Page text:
This blog was written by Mansi Nanda, Senior Research Associate at ASER Centre, Pratham Education Foundation. For the 2017 UKFIET conference, 23 individuals were provided with bursaries to assist them to participate and present at the conference. The researchers were asked to write a short piece about their experience.

I have been working at the ASER Centre for almost 3 years and have worked on a longitudinal study tracking 14,000 children. Being a young development researcher, the opportunity to participate and present at the September 2017 UKFIET conference helped me broaden my perspective on international education research. It exposed me to what is happening around the globe and gave me new ideas for my area of research.

I have mostly worked on quantitative datasets and it was only recently that I started working on qualitative datasets. The presentation at UKFIET was related to the parental perspectives around early childhood education. I presented this with Benjamin Alcott, a colleague from the REAL Centre, University of Cambridge.   We argued that for effective sustainable transformation in the area, it is important to understand how parents assess the quality of institutions, as they are the main decision-makers of where the child goes in these early years.

This qualitative study was a part of a larger longitudinal study called the Indian Early Childhood Education (IECEI) study. It was a 5-year longitudinal study of pre-school children in India. Often, it is the case that we get to know the ‘What’ of a situation and want to know the ‘Why’. The findings from this study are unique because having known the quantitative trend of where children are going from the IECEI study, we went back to a few select households to ask questions on why they made those specific decisions related to their child’s education. This helped us understand what parents are actually thinking when they choose pre-schools or schools for their children. We also approached teachers to understand their perspectives on early childhood education and what they feel the child must know before entering primary school.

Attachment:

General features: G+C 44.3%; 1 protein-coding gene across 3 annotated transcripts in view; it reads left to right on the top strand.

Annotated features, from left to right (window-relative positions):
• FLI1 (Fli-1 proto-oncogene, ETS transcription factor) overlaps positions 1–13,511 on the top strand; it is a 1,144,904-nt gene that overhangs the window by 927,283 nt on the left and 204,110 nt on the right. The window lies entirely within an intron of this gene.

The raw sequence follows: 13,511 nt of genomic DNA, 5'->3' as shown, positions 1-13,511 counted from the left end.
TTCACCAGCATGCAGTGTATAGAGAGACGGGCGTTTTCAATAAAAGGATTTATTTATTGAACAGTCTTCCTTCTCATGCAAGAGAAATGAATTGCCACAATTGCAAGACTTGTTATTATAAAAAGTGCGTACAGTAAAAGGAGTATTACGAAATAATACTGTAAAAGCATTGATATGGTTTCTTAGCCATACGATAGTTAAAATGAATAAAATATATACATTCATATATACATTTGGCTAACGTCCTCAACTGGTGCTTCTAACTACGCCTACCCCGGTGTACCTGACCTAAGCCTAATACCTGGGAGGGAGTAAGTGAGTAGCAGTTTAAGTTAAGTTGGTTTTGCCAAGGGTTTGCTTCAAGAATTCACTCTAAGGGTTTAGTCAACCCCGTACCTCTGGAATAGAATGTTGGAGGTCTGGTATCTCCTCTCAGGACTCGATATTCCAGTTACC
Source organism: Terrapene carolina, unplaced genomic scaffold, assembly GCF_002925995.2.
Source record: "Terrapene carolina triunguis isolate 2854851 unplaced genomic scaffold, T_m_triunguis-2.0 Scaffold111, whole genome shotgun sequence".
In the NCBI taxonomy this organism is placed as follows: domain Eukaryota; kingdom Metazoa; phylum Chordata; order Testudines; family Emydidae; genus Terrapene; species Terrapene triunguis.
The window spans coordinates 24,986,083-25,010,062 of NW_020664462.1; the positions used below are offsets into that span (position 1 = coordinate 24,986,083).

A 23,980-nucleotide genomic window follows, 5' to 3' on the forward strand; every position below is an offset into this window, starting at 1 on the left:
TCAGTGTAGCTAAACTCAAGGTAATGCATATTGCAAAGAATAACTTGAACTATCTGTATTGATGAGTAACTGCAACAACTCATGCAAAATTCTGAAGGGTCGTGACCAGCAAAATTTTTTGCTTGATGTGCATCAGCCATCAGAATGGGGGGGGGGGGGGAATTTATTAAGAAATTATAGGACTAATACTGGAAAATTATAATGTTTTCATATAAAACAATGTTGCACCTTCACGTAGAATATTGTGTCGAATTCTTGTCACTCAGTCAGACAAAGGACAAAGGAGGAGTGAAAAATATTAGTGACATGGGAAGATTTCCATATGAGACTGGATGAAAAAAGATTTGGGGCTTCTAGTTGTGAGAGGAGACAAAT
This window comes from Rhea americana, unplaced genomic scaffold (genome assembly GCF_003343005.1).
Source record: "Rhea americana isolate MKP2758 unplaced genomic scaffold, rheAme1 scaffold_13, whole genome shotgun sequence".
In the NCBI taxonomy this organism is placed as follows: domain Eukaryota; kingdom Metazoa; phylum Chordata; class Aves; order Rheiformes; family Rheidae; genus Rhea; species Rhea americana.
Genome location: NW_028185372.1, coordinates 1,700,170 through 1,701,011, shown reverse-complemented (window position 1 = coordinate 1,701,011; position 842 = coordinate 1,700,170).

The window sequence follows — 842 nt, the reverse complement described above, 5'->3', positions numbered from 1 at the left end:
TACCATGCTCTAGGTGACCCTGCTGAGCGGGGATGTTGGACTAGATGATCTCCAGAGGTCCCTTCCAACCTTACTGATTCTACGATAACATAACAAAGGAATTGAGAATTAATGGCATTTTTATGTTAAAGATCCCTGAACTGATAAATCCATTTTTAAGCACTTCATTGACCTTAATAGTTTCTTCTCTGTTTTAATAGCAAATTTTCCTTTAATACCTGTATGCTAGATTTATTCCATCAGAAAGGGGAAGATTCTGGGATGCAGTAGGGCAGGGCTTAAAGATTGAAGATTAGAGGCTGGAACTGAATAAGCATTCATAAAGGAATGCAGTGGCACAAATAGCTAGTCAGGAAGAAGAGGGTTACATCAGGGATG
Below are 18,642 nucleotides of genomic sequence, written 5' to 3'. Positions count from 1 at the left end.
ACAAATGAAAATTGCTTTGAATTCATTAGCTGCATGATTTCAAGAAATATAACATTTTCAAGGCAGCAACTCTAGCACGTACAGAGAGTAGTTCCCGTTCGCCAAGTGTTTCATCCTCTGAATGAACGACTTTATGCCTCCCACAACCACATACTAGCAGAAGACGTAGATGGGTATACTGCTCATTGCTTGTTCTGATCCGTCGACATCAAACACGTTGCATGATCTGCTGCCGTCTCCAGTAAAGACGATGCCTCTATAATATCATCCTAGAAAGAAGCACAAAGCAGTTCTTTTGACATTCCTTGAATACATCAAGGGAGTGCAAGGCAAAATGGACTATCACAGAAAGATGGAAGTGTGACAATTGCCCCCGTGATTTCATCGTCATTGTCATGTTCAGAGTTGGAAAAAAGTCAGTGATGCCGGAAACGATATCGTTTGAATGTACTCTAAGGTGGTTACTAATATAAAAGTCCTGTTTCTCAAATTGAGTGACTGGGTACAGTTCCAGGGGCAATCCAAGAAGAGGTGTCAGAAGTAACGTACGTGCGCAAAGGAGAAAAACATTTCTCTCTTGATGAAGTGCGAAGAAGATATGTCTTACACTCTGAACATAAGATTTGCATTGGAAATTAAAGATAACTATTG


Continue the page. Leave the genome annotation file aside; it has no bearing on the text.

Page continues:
Through the presentation we wanted to highlight the need to bring together goals and objectives at the policy level with ground-level realities and decisions made by parents of these young children. The Indian policy on early childhood care and education matches the practices stated in research for what is best for children up to 6 years of age. However, parents demand very different things, and this is where the private sector comes in – fulfilling the demands of parents and ultimately, leading to what could be developmentally inappropriate learning.

There is an urgent need to identify sources and act on those influences that affect parental decisions on choosing pre-school for young children. This will bridge the gap between research and policy with parental decisions and ultimately lead to developmentally appropriate learning at a young age.


The IECEI study (one of the major research initiatives of the organisation in the field of early childhood education), generated enormous amounts of rich data, both quantitative and qualitative. We intend to use it to explore several other research ideas that can further contribute to understanding young children’s lives in India. The presentation was taken up really well by people present and it was interesting to see how people viewed the findings differently, and how they thought the findings could be taken forward.

The bursary award was extremely helpful in bringing me one step closer to my career goals. The conference provided an impetus to my research interests and interactions with fellow researchers in person was an enriching experience.